Fried cuttlefish with mixed leaf salad and cajun fries. That ink does not come off your hands. Luckily, it’s edible, so it doesn’t need to.


Elina also knocked up some awesome milkshake slash smoothies. They were milkshakes, but so heavy on the strawberry and milt that we couldn’t actually fit much ice cream in.


Dinner consisted of a dover sole that I was mostly successful in gutting, alongside some soy sauce mash (an accident, but turns out to be awesome) and freshly prepared sea urchin.


Turns out that sea urchin tastes pretty horrible. Slimy and salty.

Herring roe

Wednesday, September 18th, 2013 | Food

Turns out that herring roe is delicious. You probably don’t want to know what it is though…


The seafood quest

Friday, September 6th, 2013 | Food

We’ve gradually been working our way round the seafood we haven’t tried in the market.


Winkles are delicious. They’re also very small however, so you don’t get much meat. You also have to extract them with something – we used Elina’s crocheting hooks, size 1 or 1.5 does the job.


Scallops I was a little disappointed with, although maybe I just didn’t cook them right. I fried them in butter, but the pan might not have been hot enough. They’re a cross between prawn and chicken really.


Whelks provide quite a lot of meat for such a small shell, and are big enough to get out with your fork. Not as tasty as winkles though.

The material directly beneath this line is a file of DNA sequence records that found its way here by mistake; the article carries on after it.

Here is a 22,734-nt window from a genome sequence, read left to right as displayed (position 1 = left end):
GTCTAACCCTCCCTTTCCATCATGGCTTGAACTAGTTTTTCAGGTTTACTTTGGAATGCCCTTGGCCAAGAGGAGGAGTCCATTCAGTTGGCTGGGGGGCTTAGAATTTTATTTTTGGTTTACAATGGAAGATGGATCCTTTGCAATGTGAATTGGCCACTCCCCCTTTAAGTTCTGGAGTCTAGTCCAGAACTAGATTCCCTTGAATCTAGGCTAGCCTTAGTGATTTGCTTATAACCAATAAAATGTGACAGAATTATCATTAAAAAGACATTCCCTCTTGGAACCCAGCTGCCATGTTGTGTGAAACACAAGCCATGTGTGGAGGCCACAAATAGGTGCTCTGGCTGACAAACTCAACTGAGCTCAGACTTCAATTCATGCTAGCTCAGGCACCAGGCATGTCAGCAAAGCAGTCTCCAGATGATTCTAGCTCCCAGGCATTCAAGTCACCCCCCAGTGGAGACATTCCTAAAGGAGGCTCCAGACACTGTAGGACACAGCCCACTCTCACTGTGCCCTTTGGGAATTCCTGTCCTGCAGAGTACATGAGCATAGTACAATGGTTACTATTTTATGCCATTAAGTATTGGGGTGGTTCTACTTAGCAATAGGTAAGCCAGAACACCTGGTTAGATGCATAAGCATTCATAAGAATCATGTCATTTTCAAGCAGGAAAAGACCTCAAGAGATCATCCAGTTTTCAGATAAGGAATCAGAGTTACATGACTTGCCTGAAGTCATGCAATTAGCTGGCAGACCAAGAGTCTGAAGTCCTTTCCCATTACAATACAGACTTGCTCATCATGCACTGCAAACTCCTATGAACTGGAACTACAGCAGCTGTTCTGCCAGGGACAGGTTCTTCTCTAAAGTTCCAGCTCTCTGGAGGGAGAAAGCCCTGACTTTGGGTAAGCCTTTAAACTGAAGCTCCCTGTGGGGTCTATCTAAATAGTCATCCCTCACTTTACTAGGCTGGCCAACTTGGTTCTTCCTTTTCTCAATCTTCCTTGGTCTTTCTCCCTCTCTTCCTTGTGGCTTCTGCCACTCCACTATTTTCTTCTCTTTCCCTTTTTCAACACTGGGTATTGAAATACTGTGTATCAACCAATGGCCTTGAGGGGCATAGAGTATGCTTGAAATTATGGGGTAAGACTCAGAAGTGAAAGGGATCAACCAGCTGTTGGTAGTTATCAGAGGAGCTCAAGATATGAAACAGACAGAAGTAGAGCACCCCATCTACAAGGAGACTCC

Cuttlefish is quite nice, though again you have to get the cooking right. It’s very similar to octopus and squid, given they’re almost the same thing. Apparently you’re supposed to find the ink pouch and carefully remove it, but I just dived in.

Surf and turf

Tuesday, August 6th, 2013 | Food, Photos


Suf and turf with an extra large king prawn.

Cooking giant king prawns

Friday, August 2nd, 2013 | Food

This is more a record for myself than anyone else. But it does come with pictures. Start with a dorade stuffed with butter and lemon, you know, for dressing.


Get some giant king prawns.


Compare them to the size of your head.


Fill a pan with water, then add an arbitrary amount of salt to it and bring it to boil. Throw your giant king prawns in and bring it back to boil, then turn it down and let it simmer for around eight minutes.


Once cooked, run them under cold water to stop the cooking process.